The dozen or so middle school students who spent a morning in the Demo Center at Broadcom’s headquarters this week were like kids in a high-tech candy store. The students, nominees of the Broadcom MASTERS® science fair competition and finalists of Marvel’s Iron Man 3: Inventor and Innovator Fair, spent the day exploring some of the most coveted tech gadgets that contain Broadcom chips, such as the Nintendo Wii U, the Raspberry Pi and much more.
But they also spent some time chatting with Jacob Rael, director of wireless radio frequency engineering in the Mobile & Wireless Group at Broadcom who shared stories of how we taught himself to code, how he’d scheme to get access to a computer as a kid and how he cultivated his love of engineering with science fair projects – just like the MASTERS participants. Sticking with science, technology, engineering and math (STEM), he said, would help them develop a uniqueness that will stand out later, when the college years roll around.
“Of course you have to get good grades and good letters of recommendation, but you also need a distinguishing factor, something a little different,” he said. “Give yourself a chance to develop a little different tilt so you can get into that top school.”
The students peppered Rael with all sorts of questions. They wanted to know everything – how fractal shapes can improve capacitors within chips, how prototypes get made at Broadcom, all about wireless standards for network interoperability and the immense internal drive and grit that it takes to be a successful engineer.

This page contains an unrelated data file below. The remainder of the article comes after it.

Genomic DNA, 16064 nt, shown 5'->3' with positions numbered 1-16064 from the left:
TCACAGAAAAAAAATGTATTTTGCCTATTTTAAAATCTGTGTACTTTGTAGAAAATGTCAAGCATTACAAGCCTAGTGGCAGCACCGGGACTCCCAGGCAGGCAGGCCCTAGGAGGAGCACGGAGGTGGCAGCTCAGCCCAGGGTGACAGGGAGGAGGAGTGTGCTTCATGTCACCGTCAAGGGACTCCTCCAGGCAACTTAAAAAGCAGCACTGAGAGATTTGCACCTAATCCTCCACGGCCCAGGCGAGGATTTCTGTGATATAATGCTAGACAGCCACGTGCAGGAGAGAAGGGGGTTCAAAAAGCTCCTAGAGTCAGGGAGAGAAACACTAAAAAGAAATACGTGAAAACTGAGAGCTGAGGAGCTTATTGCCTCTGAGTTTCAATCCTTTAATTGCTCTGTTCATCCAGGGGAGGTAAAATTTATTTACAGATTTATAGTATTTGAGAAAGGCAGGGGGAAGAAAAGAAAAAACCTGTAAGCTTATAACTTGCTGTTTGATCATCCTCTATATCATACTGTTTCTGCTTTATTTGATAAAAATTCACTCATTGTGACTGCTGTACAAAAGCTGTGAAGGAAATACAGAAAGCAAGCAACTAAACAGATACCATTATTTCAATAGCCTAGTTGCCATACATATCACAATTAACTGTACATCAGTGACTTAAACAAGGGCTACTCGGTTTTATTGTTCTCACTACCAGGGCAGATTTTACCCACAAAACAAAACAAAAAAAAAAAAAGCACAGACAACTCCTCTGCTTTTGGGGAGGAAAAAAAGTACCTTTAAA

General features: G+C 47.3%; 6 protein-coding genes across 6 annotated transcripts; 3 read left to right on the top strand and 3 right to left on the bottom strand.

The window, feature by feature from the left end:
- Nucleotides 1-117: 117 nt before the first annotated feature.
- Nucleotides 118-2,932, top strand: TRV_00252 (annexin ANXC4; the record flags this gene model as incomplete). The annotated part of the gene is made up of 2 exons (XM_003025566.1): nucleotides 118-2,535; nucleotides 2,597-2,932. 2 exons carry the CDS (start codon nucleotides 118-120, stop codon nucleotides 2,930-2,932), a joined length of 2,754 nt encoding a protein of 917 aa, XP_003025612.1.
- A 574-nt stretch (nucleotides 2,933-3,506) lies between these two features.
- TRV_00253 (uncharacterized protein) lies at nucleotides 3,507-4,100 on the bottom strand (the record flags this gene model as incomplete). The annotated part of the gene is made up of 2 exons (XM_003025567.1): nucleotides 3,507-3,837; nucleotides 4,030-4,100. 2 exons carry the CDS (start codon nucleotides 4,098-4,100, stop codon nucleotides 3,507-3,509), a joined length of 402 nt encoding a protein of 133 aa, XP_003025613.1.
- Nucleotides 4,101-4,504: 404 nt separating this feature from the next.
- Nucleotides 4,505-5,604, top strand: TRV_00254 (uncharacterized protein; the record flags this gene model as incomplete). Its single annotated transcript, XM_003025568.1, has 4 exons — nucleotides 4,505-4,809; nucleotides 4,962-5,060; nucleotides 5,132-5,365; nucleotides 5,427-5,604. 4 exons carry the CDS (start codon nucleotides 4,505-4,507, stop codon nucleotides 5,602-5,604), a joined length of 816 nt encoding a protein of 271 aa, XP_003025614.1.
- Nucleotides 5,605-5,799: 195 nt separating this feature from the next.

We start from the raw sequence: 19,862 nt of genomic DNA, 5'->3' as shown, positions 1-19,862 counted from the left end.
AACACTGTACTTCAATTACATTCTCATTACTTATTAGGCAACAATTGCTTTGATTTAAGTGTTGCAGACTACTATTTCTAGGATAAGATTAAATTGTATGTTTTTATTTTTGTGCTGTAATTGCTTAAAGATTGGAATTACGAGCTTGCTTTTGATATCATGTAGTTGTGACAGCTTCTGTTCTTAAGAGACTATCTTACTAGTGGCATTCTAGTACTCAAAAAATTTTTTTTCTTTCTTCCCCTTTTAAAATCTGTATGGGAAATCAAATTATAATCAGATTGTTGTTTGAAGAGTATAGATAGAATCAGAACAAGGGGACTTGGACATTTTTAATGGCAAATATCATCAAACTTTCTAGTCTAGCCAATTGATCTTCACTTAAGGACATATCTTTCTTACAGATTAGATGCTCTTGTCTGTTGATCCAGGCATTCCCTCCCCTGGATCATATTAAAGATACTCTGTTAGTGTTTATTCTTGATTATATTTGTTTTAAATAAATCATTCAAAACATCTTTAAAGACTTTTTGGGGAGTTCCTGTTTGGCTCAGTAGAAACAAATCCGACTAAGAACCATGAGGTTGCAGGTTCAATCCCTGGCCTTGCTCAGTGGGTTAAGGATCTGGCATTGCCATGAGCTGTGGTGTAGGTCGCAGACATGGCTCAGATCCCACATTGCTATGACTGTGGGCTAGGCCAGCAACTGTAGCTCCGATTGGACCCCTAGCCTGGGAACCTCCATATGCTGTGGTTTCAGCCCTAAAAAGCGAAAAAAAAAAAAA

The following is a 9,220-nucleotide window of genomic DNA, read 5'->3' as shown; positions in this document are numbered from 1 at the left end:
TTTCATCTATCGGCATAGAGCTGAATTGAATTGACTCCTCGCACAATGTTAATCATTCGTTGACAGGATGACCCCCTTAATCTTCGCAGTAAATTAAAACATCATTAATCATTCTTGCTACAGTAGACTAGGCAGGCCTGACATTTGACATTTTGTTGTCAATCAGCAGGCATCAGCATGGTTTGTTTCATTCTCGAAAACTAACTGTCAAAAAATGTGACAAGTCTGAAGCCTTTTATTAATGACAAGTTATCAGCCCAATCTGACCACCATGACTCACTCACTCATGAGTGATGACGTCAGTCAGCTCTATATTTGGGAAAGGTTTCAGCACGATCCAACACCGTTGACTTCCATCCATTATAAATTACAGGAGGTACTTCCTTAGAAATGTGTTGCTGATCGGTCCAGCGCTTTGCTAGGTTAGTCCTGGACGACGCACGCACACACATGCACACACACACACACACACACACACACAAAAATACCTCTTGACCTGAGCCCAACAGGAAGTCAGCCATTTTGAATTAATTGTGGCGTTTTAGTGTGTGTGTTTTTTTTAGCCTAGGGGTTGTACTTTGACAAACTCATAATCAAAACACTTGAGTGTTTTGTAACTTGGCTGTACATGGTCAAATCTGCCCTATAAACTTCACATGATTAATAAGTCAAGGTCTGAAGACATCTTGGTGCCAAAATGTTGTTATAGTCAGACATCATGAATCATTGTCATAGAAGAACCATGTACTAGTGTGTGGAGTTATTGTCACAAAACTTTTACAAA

“Engineers are extremely competitive people,” Rael, a 13-year Broadcom veteran and expert in Bluetooth, Wireless Local Area Network and cellular radios, told them. “We hate to lose.”
The students were particularly intrigued by the development of smartphones on display, such as the new HTC One and Samsung Galaxy S2 Plus. Asked what they find to be most impressive about today’s smartphones, the students rattled off their answers.
“Touch screen!” yelled one student.
“Web surfing!” said another.
“That they confuse my mom,” cracked another.
The trek through Broadcom was only the beginning for these students. Their day of a science-filled whirlwind tour was still to include a behind-the-scenes visit to Disney Studios, a meeting with Disney Imagineers, a trip to Disneyland and a visit to Discovery Science Center.
The Broadcom MASTERS, a program of Society for Science & the Public (SSP), is an international science fair competition sponsored by Broadcom Foundation to inspire 6th, 7th and 8th graders to stay with Math, Applied Science, Technology and Engineering as Rising Stars in these STEM fields.
The finalists, whose nationally-recognized science projects include topics such as stem cells and gene mutations, are set to see their projects on display at the El Capitan Theatre in Hollywood this month. They’ll compete for four grand prizes, set to be awarded tonight.
- STEM Scholars Share Science Projects at the White House, Broadcom MASTERS Represent
- Broadcom MASTERS Students Champion Science and Engineering in Sacramento
- STEM Students Meet With Lawmakers for National Engineers Week
- Broadcom MASTERS Finalists Get a Taste of Raspberry Pi
- Rising Star Raymond Gilmartin Wins MASTERS® Top Prize